The blog has been quiet.
I’ve written few words.
Instead, I’ve used a brush (and other odd tools).
Flora Bowley and Whitney Freya have been my inspiration. “Just go to the canvas and paint whatever comes up.”
But what if nothing is coming up? This is the problem I had with writing. Now it was happening with painting.
I went to the canvas anyway and started with a colour I liked, just putting the brush to paint to canvas.
Sometimes I inspired myself — colours and brushstrokes coalesced and magic happened. The only way I could replicate this was by not thinking. Just feeling.
What did colour did I feel like using next?
What shape did I feel like making?
What tool felt right to use?
Did I feel I need to wait and let things settle and dry, or continue on?
After doing this for a few months, I wanted to expand a bit and do something different on the canvas. I wanted to poke or explore other corners of my mind. Maybe even develop some technique. (Gasp!)
I ordered a couple of Flora’s books and roamed Pinterest for inspiration. I even did a couple of free Bold School videos.
Then, when I tried to achieve something on canvas I saw elsewhere, of course it never turned out the way I wanted it to.
My expectations were dashed, my inspiration shrivelled.
Nothing was coming up inside me and I couldn’t achieve what was outside of me.
Prior to following the The Bold School videos, I’d never painted a face. After following the videos, I was amazed the faces looked human.
Why did this work and other things not?
I trusted that by following the video and Charla’s expert hand, everything I was doing on the canvas would work out eventually. I had released my expectations.
Lo and behold, it worked.
So what was happening when I tried to emulate other artists? Expectations set in. I heard my inside voice saying, “No, that’s not what she’s doing there. I need to do this instead.”
I was saying, “no”.
I was making a judgement.
With the Bold School videos, I was trusting, reserving judgement. I was going along for the ride. I was saying, “yes”.
And this is exactly what was happening with the paintings I had done that ‘worked’. I had put my brain on hold and just listened to what I felt. I stopped thinking and just played.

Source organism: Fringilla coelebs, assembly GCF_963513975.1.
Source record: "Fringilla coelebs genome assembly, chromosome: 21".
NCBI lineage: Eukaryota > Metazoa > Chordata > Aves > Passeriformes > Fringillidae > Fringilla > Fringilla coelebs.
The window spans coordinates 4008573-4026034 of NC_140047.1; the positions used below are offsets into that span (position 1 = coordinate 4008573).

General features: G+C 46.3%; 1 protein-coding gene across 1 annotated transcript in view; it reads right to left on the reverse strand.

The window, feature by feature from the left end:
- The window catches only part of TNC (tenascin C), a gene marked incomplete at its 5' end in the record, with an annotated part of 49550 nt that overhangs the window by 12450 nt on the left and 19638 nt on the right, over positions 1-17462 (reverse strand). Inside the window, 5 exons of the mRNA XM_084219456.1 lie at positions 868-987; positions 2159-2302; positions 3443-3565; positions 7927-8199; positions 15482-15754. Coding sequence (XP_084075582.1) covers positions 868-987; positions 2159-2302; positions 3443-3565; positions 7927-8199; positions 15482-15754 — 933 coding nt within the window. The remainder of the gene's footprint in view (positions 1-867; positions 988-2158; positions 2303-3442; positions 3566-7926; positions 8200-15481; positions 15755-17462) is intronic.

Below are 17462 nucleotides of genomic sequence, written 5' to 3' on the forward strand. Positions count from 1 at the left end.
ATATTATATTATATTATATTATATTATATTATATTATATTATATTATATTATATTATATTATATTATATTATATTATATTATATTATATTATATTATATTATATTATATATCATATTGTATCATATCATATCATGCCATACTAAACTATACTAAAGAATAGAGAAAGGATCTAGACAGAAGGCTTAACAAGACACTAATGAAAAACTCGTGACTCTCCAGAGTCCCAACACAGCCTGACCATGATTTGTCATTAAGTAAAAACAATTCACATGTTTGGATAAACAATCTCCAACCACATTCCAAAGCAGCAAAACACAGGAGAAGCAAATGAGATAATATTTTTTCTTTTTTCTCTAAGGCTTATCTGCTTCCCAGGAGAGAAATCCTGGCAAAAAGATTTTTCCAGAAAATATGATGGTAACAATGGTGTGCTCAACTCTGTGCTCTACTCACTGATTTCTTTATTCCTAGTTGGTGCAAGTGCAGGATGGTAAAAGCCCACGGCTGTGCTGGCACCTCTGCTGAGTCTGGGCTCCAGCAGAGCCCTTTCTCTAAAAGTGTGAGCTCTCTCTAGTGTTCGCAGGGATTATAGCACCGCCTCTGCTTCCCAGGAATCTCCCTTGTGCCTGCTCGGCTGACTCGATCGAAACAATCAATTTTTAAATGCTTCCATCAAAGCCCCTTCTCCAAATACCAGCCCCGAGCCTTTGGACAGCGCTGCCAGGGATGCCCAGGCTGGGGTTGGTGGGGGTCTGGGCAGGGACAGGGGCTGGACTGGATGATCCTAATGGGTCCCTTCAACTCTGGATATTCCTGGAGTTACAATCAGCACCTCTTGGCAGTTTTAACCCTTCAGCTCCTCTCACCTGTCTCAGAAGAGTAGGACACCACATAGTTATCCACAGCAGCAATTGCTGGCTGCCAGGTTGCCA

When I took a breather yesterday and just sat and looked at the trees, I discovered this also applied to my life. I am an expert at saying “no”.
“No, I shouldn’t do that.”
“No, I shouldn’t buy that.”
“No, I shouldn’t eat that.”
When did I say “yes”? Not often.
I had put so many restrictions on my life that there wasn’t a whole lot I felt I could do. Had this impacted my writing? Maybe. Was this impacting my painting? I decided to find out.
The desire to paint certain shapes, use certain colours was haunting me. But, I thought, no, Flora does this, Whitney does that. So I was saying ‘no’ to what I wanted to do.
Who cares what I paint? I’m painting for me. I’ll paint what I want.
So I started to say “yes”.
And suddenly I saw things begin to change.
The results I started to see were approaching what I wanted, only they were with my style, my voice.
I can now see that saying ‘no’ likely had an impact on my writing. I was saying ‘no’ to plot lines or events that didn’t seem to fit an overall plan in my head. I was forcing character arcs into my own vision. Of course, this overall plan or vision was based on the traditional view of a novel-based story. I wasn’t listening to what my characters wanted to do, what the story wanted to do, and what felt good.
I was thinking way too much.
I needed to just go along for the ride. But most of all, I needed to write what felt right. Who cares if it’s fit for an audience, if it does or doesn’t sell? The reason I started writing (and painting) was for me and me alone. And that’s when writing and painting felt good.
Will I ever get back to creative writing? I honestly don’t know.
I do know that painting is helping me reclaim my sense of self. If that leads to creative writing, all the better. If it doesn’t, then I’m learning to enjoy the ride, right here, right now.
Flora Bowley: Creative Revolution and The Art of Aliveness
Jacob Nordby: The Creativity Cure
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